Folders arriving on Windows Phone could has both positive and negative implications. On the one hand, it’s a concession that the design philosophy was perhaps flawed from the beginning. But it’s also an affirmation of the platform’s usability and app catalog; if users are demanding the feature, it’s probably because they have so many apps installed that they are in danger of losing track of them on the home screen.

Courtesy – Mashable

LeapFrog Launches Smart Gaming Console For Kids


Known for its kid-focused tablet, children’s electronics company LeapFrog released a smart TV console aimed at encouraging child education through entertainment.

The device can host more than 100 games geared toward kids between the ages of three and eight, featuring popular Disney TV shows like Jake and the Never Land Pirates and Sofia the First. Many of the games focus on teaching skills like math, science and reading.

Kids can choose among multiple gaming options like the pointer, which is similar to a Wii controller. Body motions can also be used for gaming, which LeapFrog says incorporates physical fitness into kids’ lives at a young age. And of course, the traditional two-handed controllers are included. All of the controller choices were created with small hands in mind, according to the company.

Courtesy – Mashable


Motorola might not be the only company making a smartwatch with a circular display in the near future. Samsung has filed for a trio of US design patents for smartwatches that are much more rounded than squarish devices like the Gear Live. The watch faces vary in their curviness, although they all have a similar camera in the band like the early Galaxy Gear; one example (what you see above) also has charging pins in the clasp, rather than on the watch itself. It’s clear that Samsung is seriously considering circular wristwear, although whether or not it actually builds any of these gadgets is another matter. All the patents were filed last March, or well before the company saw poor Galaxy Gear sales and revamped its designs — if these concepts ever translate to real products, there could be a lot of changes.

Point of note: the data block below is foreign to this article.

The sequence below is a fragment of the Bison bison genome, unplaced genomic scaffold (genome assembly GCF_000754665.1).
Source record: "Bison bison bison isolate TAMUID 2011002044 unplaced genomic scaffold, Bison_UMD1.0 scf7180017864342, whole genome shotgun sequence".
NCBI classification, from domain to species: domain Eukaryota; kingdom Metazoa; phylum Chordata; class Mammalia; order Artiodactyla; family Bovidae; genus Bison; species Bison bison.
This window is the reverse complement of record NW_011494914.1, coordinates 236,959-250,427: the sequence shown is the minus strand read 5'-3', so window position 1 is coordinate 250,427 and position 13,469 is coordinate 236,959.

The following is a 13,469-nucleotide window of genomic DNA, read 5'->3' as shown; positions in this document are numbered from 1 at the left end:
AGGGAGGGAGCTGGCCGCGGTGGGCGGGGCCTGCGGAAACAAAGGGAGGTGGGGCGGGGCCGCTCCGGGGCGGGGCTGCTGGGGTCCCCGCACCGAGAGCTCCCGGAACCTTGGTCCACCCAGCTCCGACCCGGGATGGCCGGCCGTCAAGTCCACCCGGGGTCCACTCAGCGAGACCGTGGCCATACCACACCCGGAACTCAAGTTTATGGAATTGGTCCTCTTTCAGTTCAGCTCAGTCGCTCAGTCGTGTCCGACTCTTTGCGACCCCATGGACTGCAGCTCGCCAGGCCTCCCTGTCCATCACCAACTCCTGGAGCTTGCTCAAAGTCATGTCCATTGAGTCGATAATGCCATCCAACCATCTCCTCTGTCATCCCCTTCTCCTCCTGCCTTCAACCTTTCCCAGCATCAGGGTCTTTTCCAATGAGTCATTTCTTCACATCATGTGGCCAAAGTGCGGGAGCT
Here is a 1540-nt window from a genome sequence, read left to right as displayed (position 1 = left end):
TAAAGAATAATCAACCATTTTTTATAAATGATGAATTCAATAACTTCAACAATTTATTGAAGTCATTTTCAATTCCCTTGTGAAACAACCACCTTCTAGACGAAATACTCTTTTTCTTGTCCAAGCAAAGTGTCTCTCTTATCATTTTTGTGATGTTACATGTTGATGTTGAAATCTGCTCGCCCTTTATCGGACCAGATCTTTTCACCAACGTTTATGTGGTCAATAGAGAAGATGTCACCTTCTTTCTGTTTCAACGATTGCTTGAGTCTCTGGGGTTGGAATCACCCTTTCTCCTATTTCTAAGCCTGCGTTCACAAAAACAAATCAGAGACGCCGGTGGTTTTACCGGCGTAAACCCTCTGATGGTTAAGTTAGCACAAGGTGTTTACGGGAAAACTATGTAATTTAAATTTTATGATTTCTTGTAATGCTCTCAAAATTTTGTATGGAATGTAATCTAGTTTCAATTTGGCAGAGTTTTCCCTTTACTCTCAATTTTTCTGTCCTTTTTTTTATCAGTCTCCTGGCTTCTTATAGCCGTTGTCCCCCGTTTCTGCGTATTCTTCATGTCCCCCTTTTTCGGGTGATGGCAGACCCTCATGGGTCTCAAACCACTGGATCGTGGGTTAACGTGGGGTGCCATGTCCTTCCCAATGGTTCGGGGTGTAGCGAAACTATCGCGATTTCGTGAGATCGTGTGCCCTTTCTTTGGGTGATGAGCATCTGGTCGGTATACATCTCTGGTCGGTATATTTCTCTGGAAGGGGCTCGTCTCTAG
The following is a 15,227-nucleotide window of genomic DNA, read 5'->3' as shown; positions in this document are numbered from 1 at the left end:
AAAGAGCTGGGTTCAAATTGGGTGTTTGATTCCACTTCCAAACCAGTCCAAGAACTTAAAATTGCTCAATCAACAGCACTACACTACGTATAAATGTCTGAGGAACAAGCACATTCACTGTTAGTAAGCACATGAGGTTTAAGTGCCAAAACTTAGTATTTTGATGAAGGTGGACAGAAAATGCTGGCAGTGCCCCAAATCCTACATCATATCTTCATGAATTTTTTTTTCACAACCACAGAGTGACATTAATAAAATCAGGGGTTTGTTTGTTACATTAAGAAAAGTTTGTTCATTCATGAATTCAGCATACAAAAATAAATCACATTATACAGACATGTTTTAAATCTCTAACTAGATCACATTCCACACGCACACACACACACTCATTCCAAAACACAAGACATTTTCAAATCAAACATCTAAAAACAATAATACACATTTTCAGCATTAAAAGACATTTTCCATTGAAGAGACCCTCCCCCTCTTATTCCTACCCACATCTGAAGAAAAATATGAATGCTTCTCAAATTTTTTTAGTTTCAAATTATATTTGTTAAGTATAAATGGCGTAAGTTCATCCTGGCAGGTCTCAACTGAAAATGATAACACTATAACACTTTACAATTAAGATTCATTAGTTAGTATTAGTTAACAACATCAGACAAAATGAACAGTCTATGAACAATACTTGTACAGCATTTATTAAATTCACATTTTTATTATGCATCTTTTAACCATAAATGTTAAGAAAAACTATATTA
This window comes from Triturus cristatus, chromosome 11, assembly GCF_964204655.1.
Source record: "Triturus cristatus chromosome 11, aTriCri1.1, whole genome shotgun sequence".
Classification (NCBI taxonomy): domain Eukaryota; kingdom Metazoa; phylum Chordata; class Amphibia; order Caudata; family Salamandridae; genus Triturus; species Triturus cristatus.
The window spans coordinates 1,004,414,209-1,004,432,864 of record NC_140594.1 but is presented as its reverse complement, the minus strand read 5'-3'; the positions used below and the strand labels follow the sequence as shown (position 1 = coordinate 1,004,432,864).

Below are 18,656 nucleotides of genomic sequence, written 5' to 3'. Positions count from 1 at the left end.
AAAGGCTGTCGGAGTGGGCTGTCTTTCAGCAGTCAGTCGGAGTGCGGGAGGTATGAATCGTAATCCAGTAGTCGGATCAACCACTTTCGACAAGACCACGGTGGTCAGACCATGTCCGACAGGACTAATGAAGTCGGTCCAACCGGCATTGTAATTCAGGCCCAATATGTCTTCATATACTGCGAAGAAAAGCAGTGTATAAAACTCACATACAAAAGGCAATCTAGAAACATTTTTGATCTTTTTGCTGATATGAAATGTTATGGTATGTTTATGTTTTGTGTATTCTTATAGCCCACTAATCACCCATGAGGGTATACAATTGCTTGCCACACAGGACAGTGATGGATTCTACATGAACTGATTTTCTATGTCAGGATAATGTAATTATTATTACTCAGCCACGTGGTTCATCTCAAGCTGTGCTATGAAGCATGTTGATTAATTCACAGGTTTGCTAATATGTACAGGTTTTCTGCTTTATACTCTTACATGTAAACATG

Courtesy – Engadget

There’s a good reason you don’t usually see Square readers outside of the US: they’re built to read payment cards with magnetic stripes, not the more secure chip-and-PIN cards that are common everywhere else. All that’s set to change, however. Square has revealed plans for a reader that accepts the chip-based EMV format alongside stripes, letting shops handle credit and debit cards from around the world (and the US, once it catches up). The company will only start taking pre-orders for the payment device later this year, but it could be worthwhile for stores and customers alike. Besides the greater availability, it’s much harder to clone a chip card — you shouldn’t have to worry about an unscrupulous clerk (or a clever hacker) stealing your credit card and going on a shopping spree.

Courtesy – Engadget

The popular log-in repository 1Password is about to get a lot more useful on iOS devices. AgileBits has revealed an extension for using the add-on in third-party iOS apps — if the developer chooses to build in support. Thanks to the enhanced security measures taken by Apple’s pending mobile OS update, the option can be included and doesn’t require you to go elsewhere in order to sort your passwords in standalone apps. Of course, this is in addition to 1Password’s own built-in browser that currently included and Touch ID is leveraged to access the secured vault of username credentials. 1Password for iOS is a $18 purchase, and we’re not holding our breath for similar functionality to arrive on the Android version anytime soon (although on Android LastPass has a similar feature for logging into apps). While you wait for your favorite software to opt in, there’s a handy demo in GIF after the break.

Courtesy – Engadget

Looking for wicked fast internet? You may want to move to Denmark: researchers in DTU Photonics’ High-Speed Optical Communications Group (HSOC) have set a new world record for single-transmitter data transfer. Using a new kind of optical fiber, the team was able to achieve transfer speeds of 43 terabits per second. Not familiar with bit-based statistics? Try this: that’s more than five 1TB HDDs worth of data moved in less than one second. So, fast. The record was set using only a single laser transmitter, but faster speeds can (and have) been obtained using setups with hundreds of lasers.

Courtesy – Engadget